Abuse of adults is on rise
MORE than 1,000 vulnerable adults in Suffolk reported being abused last year - with 80 per cent of the perpetrators being their relatives.The cases - ranging from taking money to physical and sexual abuse - involved the most dependent people in society, such as frail, elderly adults and those with learning difficulties reliant on care.
MORE than 1,000 vulnerable adults in Suffolk reported being abused last year - with 80 per cent of the perpetrators being their relatives.
The cases - ranging from taking money to physical and sexual abuse - involved the most dependent people in society, such as frail, elderly adults and those with learning difficulties reliant on care.
And social services revealed reports of alleged abuse had “massively increased” in the last year, with only eight cases five years ago.
Out of the 1,153 cases reported to police or social services during 2006/07, 816 were by a family member.
Meanwhile, the majority of abusive incidents occurred in a person's own home rather than in a care home or in public.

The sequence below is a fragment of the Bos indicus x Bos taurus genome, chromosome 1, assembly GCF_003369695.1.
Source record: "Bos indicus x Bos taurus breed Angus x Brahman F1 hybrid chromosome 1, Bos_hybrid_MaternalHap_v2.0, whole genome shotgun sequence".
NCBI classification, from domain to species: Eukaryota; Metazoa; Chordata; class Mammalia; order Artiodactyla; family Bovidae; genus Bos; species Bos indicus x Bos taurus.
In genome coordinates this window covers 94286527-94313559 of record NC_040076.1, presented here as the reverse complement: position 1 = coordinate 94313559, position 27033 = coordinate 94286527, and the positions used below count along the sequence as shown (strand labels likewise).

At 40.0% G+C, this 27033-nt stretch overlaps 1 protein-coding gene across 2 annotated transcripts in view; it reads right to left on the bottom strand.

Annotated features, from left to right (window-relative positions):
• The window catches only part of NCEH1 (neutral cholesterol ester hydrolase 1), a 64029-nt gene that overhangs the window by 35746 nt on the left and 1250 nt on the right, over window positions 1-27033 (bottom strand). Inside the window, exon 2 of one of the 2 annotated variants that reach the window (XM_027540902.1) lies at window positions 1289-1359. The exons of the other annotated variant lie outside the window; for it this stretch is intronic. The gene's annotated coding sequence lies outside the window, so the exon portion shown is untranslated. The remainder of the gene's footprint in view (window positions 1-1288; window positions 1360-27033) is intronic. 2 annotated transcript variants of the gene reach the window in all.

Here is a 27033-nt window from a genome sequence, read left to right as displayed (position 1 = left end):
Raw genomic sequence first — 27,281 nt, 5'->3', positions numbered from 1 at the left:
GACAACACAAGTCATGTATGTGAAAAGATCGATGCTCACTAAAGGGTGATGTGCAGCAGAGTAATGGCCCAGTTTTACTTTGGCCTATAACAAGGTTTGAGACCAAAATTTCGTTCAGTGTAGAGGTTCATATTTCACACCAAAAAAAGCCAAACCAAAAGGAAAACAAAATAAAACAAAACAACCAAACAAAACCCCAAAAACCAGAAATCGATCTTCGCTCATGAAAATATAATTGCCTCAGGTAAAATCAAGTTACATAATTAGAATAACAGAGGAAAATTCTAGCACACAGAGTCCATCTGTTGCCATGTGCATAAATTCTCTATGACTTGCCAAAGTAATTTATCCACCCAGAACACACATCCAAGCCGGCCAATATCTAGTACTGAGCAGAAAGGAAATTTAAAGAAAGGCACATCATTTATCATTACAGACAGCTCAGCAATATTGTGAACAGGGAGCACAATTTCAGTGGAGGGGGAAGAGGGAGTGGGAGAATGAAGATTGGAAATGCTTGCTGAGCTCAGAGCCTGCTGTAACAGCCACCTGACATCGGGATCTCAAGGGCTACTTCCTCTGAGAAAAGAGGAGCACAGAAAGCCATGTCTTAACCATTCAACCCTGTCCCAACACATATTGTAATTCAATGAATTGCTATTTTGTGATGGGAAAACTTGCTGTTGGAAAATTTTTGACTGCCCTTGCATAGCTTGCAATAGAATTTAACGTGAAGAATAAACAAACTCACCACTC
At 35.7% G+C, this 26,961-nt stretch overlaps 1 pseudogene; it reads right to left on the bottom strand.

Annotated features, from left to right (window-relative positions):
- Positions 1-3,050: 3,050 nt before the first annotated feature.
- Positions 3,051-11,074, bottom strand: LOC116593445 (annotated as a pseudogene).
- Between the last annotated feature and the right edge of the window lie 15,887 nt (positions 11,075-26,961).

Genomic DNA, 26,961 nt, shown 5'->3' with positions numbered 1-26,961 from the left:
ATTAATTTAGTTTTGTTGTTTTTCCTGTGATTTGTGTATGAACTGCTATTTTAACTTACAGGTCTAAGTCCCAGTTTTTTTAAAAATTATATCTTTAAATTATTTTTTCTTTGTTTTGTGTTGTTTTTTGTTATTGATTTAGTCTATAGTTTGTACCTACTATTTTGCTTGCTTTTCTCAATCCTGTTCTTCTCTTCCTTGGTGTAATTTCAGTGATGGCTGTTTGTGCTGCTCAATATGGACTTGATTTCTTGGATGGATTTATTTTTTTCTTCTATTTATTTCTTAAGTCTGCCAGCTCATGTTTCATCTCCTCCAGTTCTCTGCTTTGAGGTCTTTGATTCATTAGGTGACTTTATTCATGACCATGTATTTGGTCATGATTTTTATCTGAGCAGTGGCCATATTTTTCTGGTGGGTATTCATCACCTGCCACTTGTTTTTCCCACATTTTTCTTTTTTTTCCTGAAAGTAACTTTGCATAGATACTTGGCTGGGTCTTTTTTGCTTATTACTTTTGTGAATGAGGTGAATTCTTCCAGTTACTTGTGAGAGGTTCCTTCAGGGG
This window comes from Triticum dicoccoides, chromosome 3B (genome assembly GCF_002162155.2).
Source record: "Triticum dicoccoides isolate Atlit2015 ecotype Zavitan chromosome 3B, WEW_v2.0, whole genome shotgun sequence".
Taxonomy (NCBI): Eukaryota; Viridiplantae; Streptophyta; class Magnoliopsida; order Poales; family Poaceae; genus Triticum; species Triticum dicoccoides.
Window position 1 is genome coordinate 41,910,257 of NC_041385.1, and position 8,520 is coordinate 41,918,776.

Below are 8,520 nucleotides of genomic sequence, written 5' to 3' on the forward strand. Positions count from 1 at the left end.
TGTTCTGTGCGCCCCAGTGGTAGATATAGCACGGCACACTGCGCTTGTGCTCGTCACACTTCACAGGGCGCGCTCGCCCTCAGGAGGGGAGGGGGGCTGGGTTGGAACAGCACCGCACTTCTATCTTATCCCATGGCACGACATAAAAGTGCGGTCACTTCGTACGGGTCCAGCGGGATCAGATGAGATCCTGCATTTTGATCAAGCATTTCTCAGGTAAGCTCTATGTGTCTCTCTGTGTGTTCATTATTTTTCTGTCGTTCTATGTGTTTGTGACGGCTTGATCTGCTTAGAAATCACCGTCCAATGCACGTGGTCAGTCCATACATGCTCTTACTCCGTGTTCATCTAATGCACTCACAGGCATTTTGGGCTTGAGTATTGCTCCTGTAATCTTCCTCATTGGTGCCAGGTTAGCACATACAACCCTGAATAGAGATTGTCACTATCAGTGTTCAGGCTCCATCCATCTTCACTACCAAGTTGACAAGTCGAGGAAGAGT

Up to 80pc of cases were substantiated and resulted in action either through monitoring or, in the most serious circumstances, criminal prosecution.
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The shocking figures emerged during Suffolk's Adult Safeguarding Conference, held at Suffolk police headquarters in Martlesham and attended by more than 200 people.
Graham Newman, portfolio holder for adult and community services, said the county council was determined to fight abuse of vulnerable adults in the community.
He said: “We have invested in staff and training, and we are way ahead of many other councils in England in doing this.
“Of 27,000 staff, including teachers, some 23,000 have now been trained in how to spot, report and prevent abuse of adults.
“It's about multi-agency working and we are working closely together with the police, social services, private care homes and others.
He added that although they were getting the message across that abuse of any sort of a vulnerable person will not be tolerated, there is still more work to be done.
He said: “It's important for people to know that they should report abuse and they will not be sacked or victimised themselves.”
A county council spokesman said the problem in Suffolk was still very much under-reported, even though referrals had “massively increased” in recent years.
He said: “Violence is very much a part of it and sexual abuse. There is the idea that somehow sexual abuse stops when you get to 65 which it does not.
“There are reports of younger people raping older people or indeed people with severe learning difficulties.”
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